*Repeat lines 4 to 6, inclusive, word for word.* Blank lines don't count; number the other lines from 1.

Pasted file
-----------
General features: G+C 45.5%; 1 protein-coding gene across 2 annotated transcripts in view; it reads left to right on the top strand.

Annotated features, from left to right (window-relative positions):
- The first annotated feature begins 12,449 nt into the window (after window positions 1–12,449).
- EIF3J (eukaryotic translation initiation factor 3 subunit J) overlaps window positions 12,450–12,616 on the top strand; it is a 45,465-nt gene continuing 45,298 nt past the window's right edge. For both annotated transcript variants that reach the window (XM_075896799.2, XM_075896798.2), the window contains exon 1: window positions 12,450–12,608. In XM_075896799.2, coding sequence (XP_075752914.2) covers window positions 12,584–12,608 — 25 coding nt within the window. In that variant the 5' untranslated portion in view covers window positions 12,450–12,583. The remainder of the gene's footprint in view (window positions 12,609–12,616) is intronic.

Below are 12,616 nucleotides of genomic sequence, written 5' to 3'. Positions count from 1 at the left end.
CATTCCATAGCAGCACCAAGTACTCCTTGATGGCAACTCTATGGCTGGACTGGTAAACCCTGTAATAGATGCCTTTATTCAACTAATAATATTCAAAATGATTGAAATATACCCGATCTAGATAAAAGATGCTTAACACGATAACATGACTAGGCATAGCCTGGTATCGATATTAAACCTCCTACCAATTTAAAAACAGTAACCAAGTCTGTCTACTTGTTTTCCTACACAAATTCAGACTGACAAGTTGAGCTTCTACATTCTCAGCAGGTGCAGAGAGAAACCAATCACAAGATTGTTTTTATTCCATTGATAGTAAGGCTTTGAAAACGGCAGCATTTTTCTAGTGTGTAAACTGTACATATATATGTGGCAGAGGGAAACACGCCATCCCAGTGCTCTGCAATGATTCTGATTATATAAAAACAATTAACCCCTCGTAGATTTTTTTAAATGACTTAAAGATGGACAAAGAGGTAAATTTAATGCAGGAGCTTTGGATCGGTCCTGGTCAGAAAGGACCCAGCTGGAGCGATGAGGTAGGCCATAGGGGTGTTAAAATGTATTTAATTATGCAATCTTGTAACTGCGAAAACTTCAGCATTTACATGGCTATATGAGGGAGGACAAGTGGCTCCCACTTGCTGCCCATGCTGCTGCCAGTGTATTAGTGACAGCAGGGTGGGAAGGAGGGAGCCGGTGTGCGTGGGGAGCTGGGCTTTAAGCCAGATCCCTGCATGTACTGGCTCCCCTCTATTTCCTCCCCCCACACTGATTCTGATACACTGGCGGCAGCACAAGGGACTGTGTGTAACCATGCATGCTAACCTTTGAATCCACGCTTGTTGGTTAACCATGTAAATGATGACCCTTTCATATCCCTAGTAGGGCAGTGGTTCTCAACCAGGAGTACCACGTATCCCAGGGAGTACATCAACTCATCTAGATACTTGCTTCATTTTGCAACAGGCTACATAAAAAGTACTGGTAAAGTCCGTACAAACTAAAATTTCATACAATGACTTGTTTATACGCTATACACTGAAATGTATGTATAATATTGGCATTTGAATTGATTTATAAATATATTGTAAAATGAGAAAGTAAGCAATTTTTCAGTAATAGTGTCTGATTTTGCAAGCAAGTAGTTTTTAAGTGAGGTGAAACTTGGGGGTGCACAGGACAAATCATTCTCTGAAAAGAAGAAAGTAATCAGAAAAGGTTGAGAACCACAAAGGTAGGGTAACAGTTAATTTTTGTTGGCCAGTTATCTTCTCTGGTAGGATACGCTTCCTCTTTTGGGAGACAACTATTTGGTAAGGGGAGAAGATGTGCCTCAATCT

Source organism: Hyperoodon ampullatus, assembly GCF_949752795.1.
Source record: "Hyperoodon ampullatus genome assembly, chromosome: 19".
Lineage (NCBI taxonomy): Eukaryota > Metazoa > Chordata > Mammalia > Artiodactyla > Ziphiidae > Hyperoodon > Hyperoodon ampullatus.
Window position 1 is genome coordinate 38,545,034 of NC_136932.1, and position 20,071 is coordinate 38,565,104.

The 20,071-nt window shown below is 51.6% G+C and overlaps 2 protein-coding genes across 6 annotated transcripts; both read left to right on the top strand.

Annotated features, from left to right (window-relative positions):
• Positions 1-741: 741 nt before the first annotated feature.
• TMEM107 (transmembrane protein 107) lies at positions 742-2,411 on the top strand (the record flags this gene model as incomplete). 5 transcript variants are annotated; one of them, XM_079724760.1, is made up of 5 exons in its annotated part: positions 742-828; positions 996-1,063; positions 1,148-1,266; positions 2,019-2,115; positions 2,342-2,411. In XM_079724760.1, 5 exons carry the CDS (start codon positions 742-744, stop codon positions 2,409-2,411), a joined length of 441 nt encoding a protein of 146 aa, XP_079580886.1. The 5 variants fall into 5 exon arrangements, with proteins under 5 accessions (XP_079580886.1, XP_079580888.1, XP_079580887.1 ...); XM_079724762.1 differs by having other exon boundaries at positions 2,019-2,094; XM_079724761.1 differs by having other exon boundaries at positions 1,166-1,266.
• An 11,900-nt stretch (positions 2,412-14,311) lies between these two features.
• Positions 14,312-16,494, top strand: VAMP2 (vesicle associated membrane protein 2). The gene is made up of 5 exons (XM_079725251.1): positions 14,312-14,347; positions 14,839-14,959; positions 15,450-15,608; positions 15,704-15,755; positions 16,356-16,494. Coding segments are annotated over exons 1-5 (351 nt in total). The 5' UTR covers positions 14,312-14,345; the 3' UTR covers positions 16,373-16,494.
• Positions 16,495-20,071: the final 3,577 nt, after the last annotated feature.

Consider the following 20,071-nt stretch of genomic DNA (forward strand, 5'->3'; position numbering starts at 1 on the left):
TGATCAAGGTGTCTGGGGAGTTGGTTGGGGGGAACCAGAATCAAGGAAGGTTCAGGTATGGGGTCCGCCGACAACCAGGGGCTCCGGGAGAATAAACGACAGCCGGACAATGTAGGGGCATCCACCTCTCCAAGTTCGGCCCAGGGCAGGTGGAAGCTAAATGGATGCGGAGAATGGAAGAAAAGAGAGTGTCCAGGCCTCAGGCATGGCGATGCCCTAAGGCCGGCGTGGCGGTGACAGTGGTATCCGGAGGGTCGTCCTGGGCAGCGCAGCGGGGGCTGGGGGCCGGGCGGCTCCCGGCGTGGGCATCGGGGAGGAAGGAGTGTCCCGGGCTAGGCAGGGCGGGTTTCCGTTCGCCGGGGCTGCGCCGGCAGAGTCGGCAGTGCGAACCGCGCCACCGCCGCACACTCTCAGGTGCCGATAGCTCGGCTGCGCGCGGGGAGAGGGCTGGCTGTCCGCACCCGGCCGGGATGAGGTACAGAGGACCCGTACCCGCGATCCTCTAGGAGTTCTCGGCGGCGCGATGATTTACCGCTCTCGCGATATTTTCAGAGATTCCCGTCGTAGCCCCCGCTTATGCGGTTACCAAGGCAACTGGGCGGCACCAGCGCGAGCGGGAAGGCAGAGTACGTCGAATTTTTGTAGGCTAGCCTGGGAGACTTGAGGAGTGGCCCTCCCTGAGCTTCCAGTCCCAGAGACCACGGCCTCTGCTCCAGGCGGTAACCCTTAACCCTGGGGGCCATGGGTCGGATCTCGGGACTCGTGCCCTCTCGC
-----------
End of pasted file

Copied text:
- EIF3J (eukaryotic translation initiation factor 3 subunit J) overlaps window positions 12,450–12,616 on the top strand; it is a 45,465-nt gene continuing 45,298 nt past the window's right edge. For both annotated transcript variants that reach the window (XM_075896799.2, XM_075896798.2), the window contains exon 1: window positions 12,450–12,608. In XM_075896799.2, coding sequence (XP_075752914.2) covers window positions 12,584–12,608 — 25 coding nt within the window. In that variant the 5' untranslated portion in view covers window positions 12,450–12,583. The remainder of the gene's footprint in view (window positions 12,609–12,616) is intronic.

Below are 12,616 nucleotides of genomic sequence, written 5' to 3'. Positions count from 1 at the left end.
CATTCCATAGCAGCACCAAGTACTCCTTGATGGCAACTCTATGGCTGGACTGGTAAACCCTGTAATAGATGCCTTTATTCAACTAATAATATTCAAAATGATTGAAATATACCCGATCTAGATAAAAGATGCTTAACACGATAACATGACTAGGCATAGCCTGGTATCGATATTAAACCTCCTACCAATTTAAAAACAGTAACCAAGTCTGTCTACTTGTTTTCCTACACAAATTCAGACTGACAAGTTGAGCTTCTACATTCTCAGCAGGTGCAGAGAGAAACCAATCACAAGATTGTTTTTATTCCATTGATAGTAAGGCTTTGAAAACGGCAGCATTTTTCTAGTGTGTAAACTGTACATATATATGTGGCAGAGGGAAACACGCCATCCCAGTGCTCTGCAATGATTCTGATTATATAAAAACAATTAACCCCTCGTAGATTTTTTTAAATGACTTAAAGATGGACAAAGAGGTAAATTTAATGCAGGAGCTTTGGATCGGTCCTGGTCAGAAAGGACCCAGCTGGAGCGATGAGGTAGGCCATAGGGGTGTTAAAATGTATTTAATTATGCAATCTTGTAACTGCGAAAACTTCAGCATTTACATGGCTATATGAGGGAGGACAAGTGGCTCCCACTTGCTGCCCATGCTGCTGCCAGTGTATTAGTGACAGCAGGGTGGGAAGGAGGGAGCCGGTGTGCGTGGGGAGCTGGGCTTTAAGCCAGATCCCTGCATGTACTGGCTCCCCTCTATTTCCTCCCCCCACACTGATTCTGATACACTGGCGGCAGCACAAGGGACTGTGTGTAACCATGCATGCTAACCTTTGAATCCACGCTTGTTGGTTAACCATGTAAATGATGACCCTTTCATATCCCTAGTAGGGCAGTGGTTCTCAACCAGGAGTACCACGTATCCCAGGGAGTACATCAACTCATCTAGATACTTGCTTCATTTTGCAACAGGCTACATAAAAAGTACTGGTAAAGTCCGTACAAACTAAAATTTCATACAATGACTTGTTTATACGCTATACACTGAAATGTATGTATAATATTGGCATTTGAATTGATTTATAAATATATTGTAAAATGAGAAAGTAAGCAATTTTTCAGTAATAGTGTCTGATTTTGCAAGCAAGTAGTTTTTAAGTGAGGTGAAACTTGGGGGTGCACAGGACAAATCATTCTCTGAAAAGAAGAAAGTAATCAGAAAAGGTTGAGAACCACAAAGGTAGGGTAACAGTTAATTTTTGTTGGCCAGTTATCTTCTCTGGTAGGATACGCTTCCTCTTTTGGGAGACAACTATTTGGTAAGGGGAGAAGATGTGCCTCAATCT